My aching mind

Back pain guru John Sarno touted the mind-body con­nec­tion as the root of chronic aches


A phys­io­ther­a­pist once told me I’d be a “train wreck” by 40.

I was a 19-year-old with chronic back pain and no one knew what to do. I stopped run­ning, stopped lift­ing weights and could hardly sit in a chair for more than 30 min­utes. My pre­ferred po­si­tion was hor­i­zon­tal, a heat­ing pad hug­ging my lum­bar.

Noth­ing showed up on X-rays, bone scans, MRIs. I tried chi­ro­prac­tic ad­just­ments, deep tis­sue massage, hot yoga, acupunc­ture, shi­atsu and some more ec­cen­tric treat­ments in­clud­ing one where a woman gen­tly prod­ded “pres­sure points” on my body and in­sisted I’d feel bet­ter in a week.

I did not feel bet­ter. Not un­til I read a book called Heal­ing Back Pain by a New York Univer­sity doc­tor named John E. Sarno.

Sarno, con­sid­ered a hero by thou­sands of pa­tients and read­ers he never met, died June 22 from car­diac fail­ure, a day be­fore his 94th birthday.

He claimed for decades that most chronic pain is psy­cho­so­matic, a mind­body process called ten­sion my­oneu­ral syn­drome (TMS) caused by re­pressed emo­tions. He wrote three con­tro­ver­sial best­selling books — Heal­ing Back Pain, The Mind­body Pre­scrip­tion and The Di­vided Mind — and won the pow­er­ful en­dorse­ment of celebri­ties in­clud­ing Se­in­feld co- cre­ator Larry David and ra­dio per­son­al­ity Howard Stern, who aired a trib­ute to the doc­tor last month.

“He was an amaz­ing man,” Stern said, ac­cord­ing to his web­site. He suf­fered from de­bil­i­tat­ing back pain that had him on the floor for years un­til he read Sarno’s books. “I got a note from his wife . . . I wrote her back. I said, ‘I can’t tell you how sad I am that my hero is gone.’ ”

Sarno re­mained a pariah in the med­i­cal com­mu­nity de­spite thou­sands of suc­cess sto­ries and a grow­ing lack of ev­i­dence for con­ven­tional di­ag­noses and treat­ments that North Amer­i­cans spend bil­lions of dol­lars on an­nu­ally. But recog­ni­tion for his work has grown in re­cent years. In 2012, Sarno tes­ti­fied in Wash­ing­ton be­fore a U.S. Se­nate com­mit­tee called “Pain in Amer­ica: Ex­plor­ing Chal­lenges to Re­lief.” He has been char­ac­ter­ized as “the rock star of the back world” in the new best­selling book Crooked: Out­wit­ting the Back Pain In­dus­try and Get­ting on the Road to Re­cov­ery by in­ves­tiga­tive jour­nal­ist Cathryn Jakob­son Ramin.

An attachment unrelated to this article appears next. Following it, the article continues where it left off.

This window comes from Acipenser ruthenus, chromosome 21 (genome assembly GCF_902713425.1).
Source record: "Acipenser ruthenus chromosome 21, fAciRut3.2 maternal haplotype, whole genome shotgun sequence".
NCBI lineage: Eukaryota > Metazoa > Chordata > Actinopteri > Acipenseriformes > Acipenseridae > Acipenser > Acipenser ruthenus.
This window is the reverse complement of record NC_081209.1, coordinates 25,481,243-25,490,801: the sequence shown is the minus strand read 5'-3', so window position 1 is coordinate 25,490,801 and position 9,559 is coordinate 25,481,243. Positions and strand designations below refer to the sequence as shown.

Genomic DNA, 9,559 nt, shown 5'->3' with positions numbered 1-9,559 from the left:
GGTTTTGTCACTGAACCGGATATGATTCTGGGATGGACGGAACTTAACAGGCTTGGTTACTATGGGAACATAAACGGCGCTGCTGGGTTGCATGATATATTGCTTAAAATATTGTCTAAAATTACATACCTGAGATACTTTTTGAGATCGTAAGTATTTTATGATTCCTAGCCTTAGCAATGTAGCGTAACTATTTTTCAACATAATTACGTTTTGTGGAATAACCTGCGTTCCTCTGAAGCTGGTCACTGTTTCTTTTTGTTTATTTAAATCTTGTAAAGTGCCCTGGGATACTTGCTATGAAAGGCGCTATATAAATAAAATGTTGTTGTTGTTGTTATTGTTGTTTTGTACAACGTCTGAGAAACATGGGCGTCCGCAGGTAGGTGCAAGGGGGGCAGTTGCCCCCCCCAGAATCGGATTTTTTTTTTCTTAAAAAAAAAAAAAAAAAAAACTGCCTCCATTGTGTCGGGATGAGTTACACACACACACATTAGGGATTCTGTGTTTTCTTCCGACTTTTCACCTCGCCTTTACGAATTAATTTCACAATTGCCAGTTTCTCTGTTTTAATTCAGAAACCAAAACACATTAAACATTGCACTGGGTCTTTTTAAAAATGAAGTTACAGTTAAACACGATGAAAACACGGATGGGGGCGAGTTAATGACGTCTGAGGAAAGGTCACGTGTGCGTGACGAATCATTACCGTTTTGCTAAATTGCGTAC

“The legacy that (Sarno) leaves is an un­der­stand­ing of the re­la­tion­ship be­tween the mind and the body,” says Jakob­son Ramin, who doesn’t buy into Sarno’s the­ory that most chronic pain is caused by emo­tional phe­nom­ena. “He con­tin­ued to in­sist that the mind and the body were one, they couldn’t be sep­a­rated and that the mind was per­fectly ca­pa­ble of gen­er­at­ing phys­i­cal symp­toms. I think that that is ac­cu­rate. But it’s not the whole story.”

I didn’t buy it at first, ei­ther. I thought he was a Freudian quack when I read about him in a des­per­ate Google search for back pain treat­ments. He claimed to have helped thou­sands re­lieve pain with­out surgery, drugs or phys­i­cal in­ter­ven­tion. His only pre­scrip­tion was knowl- edge: read his books, jour­nal about your emo­tions, ig­nore the pain and re­sume phys­i­cal ac­tiv­ity.

Un­con­scious emo­tions like re­pressed rage are the true cause of chronic pain, he said, once se­ri­ous ill­ness like can­cer and in­fec­tion are ruled out by a physi­cian. You can “think away” the pain be­cause it is a trick of the mind, a dis­trac­tion from emo­tions that the brain has deemed too in­tense to ex­pe­ri­ence. But that doesn’t mean the pain isn’t real, or that it’s all in your head.

“The pain is al­ways real,” he told the Se­nate com­mit­tee in 2012. “In medicine in gen­eral, there’s a ten­dency to look at things from the anatom­i­cal and phys­i­o­logic point of view and per­haps not rec­og­nize the im­pact of emo­tions on the phys­i­ol­ogy.”

But what about those scary ab­nor­mal­i­ties doc­tors point out on X-rays and MRIs? Nor­mal, he said. In­deed, sci­en­tific ev­i­dence backed up some of his claims over the years. A 1994 study pub­lished in the New Eng­land Jour­nal of Medicine showed that 64 of 98 men and women had lum­bar disc bulges and pro­tru­sions, but no back pain. Re­search con­tin­ued to dis­pel years of di­ag­noses, in­clud­ing a 2014 Mayo Clinic lit­er­a­ture review of more than 3,000 peo­ple pub­lished in the Amer­i­can Jour­nal of Neu­ro­ra­di­ol­ogy that found “de­gen­er­a­tive disc dis­ease” is com­mon in all ages and can be asymp­to­matic.